2016 International Conference
September 30 - October 2, 2016

San Diego, California
Marriott Mission Valley
Program Directors
Michael Ackerman, MD/PhD, Susan Etheridge, MD,
James Perry, MD
Martin Tristani-Firouzi, MD 

Early bird registration  
closes May 1!
to register at a reduced rate today!
Program highlights will include a Fireside Chat with
Dr. Michael Ackerman, cutting edge research,
a comprehensive update on medical devices,
breakout sessions and networking, our Heart Safe School Accreditation Program, the Healing Wall Ceremony,
and a special event: Take Steps to Stop SADS. 

April 2016: In This Issue
Don't Miss This Keynote Speaker!  
Dr. J. Craig Venter will be the Keynote Speaker at the 9th Annual International SADS Foundation Conference - Putting it Together: From the Genome to the Phenotype on Friday, September 30, 2016 in San Diego, California. Click here to register for the CME Sessions and see Dr. Venter and all of our esteemed speakers.

Venter is an American biotechnologist, biochemist, geneticist, and entrepreneur. He is known for being one of the first to sequence the human genome and the first to transfect a cell with a synthetic genome. Venter founded Celera Genomics, The Institute for Genomic Research (TIGR) and the J. Craig Venter Institute (JCVI), and is now CEO of Human Longevity Inc.

Venter was listed in Time magazine's 2007 and 2008 Time 100 list of the most influential people in the the world. In 2010, the British magazine New Statesman listed Craig Venter at 14th in the list of "The World's 50 Most Influential Figures 2010". He is a member of the USA Science and Engineering Festival's Advisory Board.
J. Craig Venter Institute Bio - J. Craig Venter, Ph.D., is regarded as one of the leading scientists of the 21st century for his numerous invaluable contributions to genomic research. He is founder, chairman, and CEO of the J. Craig Venter Institute (JCVI), a not-for-profit, research organization with approximately 250 scientists and staff dedicated to human, microbial, plant, synthetic and environmental genomic research, and the exploration of social and ethical issues in genomics... read more at www.jcvi.org/cms/about/bios/jcventer/

Human Longevity Inc. Bio - J. Craig Venter, PhD, is the Founder, Chairman, and CEO of the J. Craig Venter Institute (JCVI), a not-for-profit, genomics-focused research organization with approximately 250 scientists and staff. Dr. Venter began his formal education after a tour of duty as a Navy Corpsman in Vietnam from 1967 to 1968. After earning both a Bachelor's degree in Biochemistry and a PhD in Physiology and Pharmacology from the University of California at San Diego, he was appointed professor at the State University of New York at Buffalo and the Roswell Park Cancer Institute. In 1984... read more at http://www.humanlongevity.com/about/j-craig-venter/.

Synthetic Genomics Inc. Bio - Dr. J. Craig Venter is regarded as one of the leading scientists, most notably for the first sequencing and analysis of the human genome published in 2001 and the most recent and most complete sequencing of his diploid human genome in 2007. In his role at SGI he will provide visionary guidance and strategic scientific direction for the company. Craig is also Co-founder, CEO and Executive Chairman of Human Longevity Inc. (HLI) and CEO and Chairman of the not-for-profit J. Craig Venter Institute. He and his teams have sequenced more than 300 organisms including human, fruit fly, mouse, rat, and dog as well as numerous microorganisms and plants. Craig is also the key leader in the field of synthetic genomics... read more at www.syntheticgenomics.com/team.html#jcventer.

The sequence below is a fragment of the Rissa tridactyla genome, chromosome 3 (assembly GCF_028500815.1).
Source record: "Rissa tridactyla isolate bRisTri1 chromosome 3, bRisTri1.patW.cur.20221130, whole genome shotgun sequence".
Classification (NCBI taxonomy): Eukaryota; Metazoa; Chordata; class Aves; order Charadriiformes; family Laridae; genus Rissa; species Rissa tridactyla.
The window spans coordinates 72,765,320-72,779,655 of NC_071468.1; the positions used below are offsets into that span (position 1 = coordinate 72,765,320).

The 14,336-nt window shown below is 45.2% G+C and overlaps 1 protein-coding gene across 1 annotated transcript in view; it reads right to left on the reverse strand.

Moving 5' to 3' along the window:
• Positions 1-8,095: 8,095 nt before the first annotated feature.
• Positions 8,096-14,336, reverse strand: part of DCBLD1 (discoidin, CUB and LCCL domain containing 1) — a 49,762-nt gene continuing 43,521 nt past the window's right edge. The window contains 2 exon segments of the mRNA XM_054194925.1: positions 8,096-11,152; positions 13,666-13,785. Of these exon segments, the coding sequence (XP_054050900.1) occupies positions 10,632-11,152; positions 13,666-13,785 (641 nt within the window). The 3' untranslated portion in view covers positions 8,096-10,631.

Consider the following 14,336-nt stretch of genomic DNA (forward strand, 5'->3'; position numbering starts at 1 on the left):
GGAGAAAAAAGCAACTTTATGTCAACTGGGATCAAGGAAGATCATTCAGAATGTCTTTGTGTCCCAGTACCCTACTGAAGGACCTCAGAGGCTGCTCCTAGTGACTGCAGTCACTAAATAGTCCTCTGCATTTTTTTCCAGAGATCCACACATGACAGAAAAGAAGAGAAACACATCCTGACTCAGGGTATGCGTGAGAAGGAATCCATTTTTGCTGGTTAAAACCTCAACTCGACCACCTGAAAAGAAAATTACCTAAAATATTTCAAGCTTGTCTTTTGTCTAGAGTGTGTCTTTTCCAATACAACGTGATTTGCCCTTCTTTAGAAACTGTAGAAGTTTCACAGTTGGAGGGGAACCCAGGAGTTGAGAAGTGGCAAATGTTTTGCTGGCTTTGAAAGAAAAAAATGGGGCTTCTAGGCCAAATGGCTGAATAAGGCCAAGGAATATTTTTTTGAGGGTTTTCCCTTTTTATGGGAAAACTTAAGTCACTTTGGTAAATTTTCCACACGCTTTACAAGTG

And there is so much more!!
New Guidance on Preventing Sudden Cardiac Death
in Athletes Published
The Journal of the American College of Cardiology published a consensus statement on April 15th that establishes guidance for conducting pre-participation screenings of college athletes and encourages emergency action plans for quickly responding to sudden cardiac arrest.
A major finding of the task force was the need to streamline how cardiac arrest in student-athletes is recognized and responded to. It was recommended that all universities have a written emergency action plan for treatment of cardiac arrest that is well-rehearsed, with different protocols for treatment during a practice versus during a game/championship event since treatment during a game can be vastly different due to traffic delays and access problems for emergency medical services.
Routine use of electrocardiograms is not recommended by either the ACC or the AHA. However, for NCAA-member institutions that are doing ECGs, they recommend that only physicians trained according to ACC/AHA/Heart Rhythm Society recommendations should obtain the ECGs. The task force recommended establishing regional referral centers that can provide pre-participation ECG interpretation, clarity on the cardiovascular status of athletes with irregular findings during their pre-participation screening, evaluations of new cardiovascular symptoms that develop during training or competition, and consultations on when a player with a cardiac issue is cleared to play.